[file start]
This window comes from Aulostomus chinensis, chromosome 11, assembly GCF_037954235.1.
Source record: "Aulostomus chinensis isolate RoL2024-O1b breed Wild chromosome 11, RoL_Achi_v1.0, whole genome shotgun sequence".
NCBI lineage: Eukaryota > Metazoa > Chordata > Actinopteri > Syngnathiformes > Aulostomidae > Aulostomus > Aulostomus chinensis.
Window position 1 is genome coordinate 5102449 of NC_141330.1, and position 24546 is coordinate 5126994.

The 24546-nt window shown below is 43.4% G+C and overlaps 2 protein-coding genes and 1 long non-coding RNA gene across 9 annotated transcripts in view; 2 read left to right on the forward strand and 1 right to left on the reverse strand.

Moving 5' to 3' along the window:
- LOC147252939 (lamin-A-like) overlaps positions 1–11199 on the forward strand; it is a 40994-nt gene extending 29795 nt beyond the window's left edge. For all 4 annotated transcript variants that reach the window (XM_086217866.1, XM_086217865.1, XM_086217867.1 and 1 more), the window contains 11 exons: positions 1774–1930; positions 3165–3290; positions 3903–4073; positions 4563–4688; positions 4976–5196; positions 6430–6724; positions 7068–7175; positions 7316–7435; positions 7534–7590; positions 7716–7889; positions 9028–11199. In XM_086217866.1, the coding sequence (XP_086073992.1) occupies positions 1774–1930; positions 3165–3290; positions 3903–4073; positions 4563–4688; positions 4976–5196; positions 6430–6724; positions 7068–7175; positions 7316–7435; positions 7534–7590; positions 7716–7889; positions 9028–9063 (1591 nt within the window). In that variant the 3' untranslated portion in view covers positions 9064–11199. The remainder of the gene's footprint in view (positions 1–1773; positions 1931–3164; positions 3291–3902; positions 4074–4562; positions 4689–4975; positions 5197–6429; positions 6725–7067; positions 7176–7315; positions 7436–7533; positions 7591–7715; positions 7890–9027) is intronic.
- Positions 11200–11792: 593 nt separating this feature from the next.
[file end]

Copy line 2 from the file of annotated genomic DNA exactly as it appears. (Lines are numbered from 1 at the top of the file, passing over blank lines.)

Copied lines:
Source record: "Aulostomus chinensis isolate RoL2024-O1b breed Wild chromosome 11, RoL_Achi_v1.0, whole genome shotgun sequence".